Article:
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Behind The Story of The Must-Have Eid Pastries

Behind The Story of The Must-Have Eid Pastries

Auli Cinantya
29 April 2022


Several famous and must-have pastries are usually available during the Eid celebration, such as Nastar, Kastangels, Putri Salju, and many more. But did you know how those pastries become the must-have pastries during Eid?


After a whole month of fasting, we have finally arrived on the most awaited day, Hari Raya. Family comes, and the table is full of delicacies, such as Ketupat, Opor, etc. Muslims worldwide celebrate this festivity to their heart’s content on this day. 

When Hari Raya arrives, pastries are usually one of the snacks that must be served on the table, whether for hosting your family or sending thoughtful hampers to your friends and loved ones. As one of the mandatory types of food during Eid, the appearance of pastries is undoubtedly quite striking compared to traditional cakes and other Eid dishes.

Several famous and must-have pastries are usually available during the Eid celebration, such as Nastar, Kastangels, Putri Salju, and many more. But did you know how those pastries become the must-have pastries during Eid?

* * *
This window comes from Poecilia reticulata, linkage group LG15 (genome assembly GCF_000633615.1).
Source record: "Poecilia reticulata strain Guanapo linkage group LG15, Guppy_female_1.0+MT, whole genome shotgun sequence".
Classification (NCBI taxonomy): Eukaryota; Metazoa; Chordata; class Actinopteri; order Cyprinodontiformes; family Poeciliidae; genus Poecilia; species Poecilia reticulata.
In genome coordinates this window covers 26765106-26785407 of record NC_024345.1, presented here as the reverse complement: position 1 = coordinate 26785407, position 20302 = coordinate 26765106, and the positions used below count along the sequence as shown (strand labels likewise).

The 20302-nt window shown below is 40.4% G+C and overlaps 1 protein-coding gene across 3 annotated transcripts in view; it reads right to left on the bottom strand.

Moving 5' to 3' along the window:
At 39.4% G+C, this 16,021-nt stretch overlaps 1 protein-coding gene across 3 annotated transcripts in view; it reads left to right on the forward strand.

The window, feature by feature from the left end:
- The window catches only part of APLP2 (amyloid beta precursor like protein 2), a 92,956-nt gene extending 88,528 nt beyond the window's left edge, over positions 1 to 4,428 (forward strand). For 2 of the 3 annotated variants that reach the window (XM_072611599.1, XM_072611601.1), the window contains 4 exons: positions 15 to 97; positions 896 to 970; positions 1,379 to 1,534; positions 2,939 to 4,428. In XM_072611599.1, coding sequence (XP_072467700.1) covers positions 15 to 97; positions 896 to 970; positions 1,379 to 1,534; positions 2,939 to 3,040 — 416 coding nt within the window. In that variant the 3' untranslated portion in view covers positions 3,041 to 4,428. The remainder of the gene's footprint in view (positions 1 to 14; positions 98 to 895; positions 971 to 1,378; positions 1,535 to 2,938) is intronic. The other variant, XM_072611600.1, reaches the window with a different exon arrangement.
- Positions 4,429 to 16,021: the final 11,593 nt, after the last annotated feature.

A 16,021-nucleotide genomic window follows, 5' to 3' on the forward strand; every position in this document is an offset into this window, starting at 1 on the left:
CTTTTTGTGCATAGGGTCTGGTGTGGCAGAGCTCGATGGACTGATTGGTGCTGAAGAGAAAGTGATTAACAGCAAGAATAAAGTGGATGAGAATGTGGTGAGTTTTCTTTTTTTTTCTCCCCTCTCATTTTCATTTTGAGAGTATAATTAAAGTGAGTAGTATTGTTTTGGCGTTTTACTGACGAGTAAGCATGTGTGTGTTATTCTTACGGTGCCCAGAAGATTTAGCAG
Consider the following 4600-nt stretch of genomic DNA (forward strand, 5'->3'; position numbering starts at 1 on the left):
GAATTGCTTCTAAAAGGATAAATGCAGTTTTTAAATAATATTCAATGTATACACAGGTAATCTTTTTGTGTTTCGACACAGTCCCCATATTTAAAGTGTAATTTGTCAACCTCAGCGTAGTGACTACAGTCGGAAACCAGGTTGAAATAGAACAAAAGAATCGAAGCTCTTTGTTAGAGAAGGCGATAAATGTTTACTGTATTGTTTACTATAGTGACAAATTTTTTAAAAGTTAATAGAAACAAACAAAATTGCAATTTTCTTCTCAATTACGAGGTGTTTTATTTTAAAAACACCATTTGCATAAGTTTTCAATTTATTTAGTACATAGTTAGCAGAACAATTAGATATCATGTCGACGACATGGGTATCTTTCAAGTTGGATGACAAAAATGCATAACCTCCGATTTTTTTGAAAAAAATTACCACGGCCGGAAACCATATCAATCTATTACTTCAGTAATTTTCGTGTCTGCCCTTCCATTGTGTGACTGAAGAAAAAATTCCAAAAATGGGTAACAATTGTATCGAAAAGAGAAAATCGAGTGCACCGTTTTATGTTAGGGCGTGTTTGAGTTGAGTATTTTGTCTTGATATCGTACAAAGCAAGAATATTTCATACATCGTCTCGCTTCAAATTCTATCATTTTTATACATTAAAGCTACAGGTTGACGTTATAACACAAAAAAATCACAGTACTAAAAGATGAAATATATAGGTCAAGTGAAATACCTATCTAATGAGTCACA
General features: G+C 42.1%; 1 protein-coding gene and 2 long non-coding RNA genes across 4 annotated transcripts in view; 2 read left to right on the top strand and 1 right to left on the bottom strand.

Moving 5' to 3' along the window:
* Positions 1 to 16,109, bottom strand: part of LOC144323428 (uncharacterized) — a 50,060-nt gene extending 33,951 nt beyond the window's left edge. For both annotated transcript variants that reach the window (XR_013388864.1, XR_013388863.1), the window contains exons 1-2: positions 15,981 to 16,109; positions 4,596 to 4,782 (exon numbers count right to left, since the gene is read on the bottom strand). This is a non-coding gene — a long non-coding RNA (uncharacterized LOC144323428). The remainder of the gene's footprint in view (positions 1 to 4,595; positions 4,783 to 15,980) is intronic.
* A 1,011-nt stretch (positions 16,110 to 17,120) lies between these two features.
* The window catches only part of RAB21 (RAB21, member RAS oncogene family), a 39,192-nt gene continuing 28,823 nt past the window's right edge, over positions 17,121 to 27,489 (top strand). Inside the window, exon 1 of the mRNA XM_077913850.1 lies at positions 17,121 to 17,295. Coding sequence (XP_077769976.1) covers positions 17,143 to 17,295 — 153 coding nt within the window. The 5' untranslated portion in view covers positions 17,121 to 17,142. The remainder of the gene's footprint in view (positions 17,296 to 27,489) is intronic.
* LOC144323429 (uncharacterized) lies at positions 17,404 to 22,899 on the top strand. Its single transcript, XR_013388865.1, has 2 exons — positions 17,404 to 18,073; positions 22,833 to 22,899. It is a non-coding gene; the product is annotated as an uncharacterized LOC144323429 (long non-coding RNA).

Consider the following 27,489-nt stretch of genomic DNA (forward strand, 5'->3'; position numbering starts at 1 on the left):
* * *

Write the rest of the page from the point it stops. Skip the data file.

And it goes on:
Pastries such as snow princess, Nastar, Kastengel, and so on have a nuanced European appearance compared to other traditional Indonesian cakes. When Dutch people resided in Indonesia, some of these pastries were the delicacies they presented during Christmas; that tradition was adopted by indigenous noble families (priyayi) to send out pastries during Eid. 


Pastries like nastar are cakes that are very popular with the public at the time of Lebaran. This cake is usually served to welcome guests and family who visit the house.

In Indonesia, In Indonesia, Nastar has been known since the Dutch colonial period. It is one of the famous pastries served during Eid in Indonesia. The name Nastar itself comes from the Dutch language “ananas,” which means pineapple, and “taart,” which implies pie or tart, so Nastar is a pineapple tart. The original recipe of this pastry uses blueberries or apples; however, since, at that time, finding blueberries was quite hard in Indonesia, they replaced the filling with Pineapple, thus becoming the Nastar we’ve known today.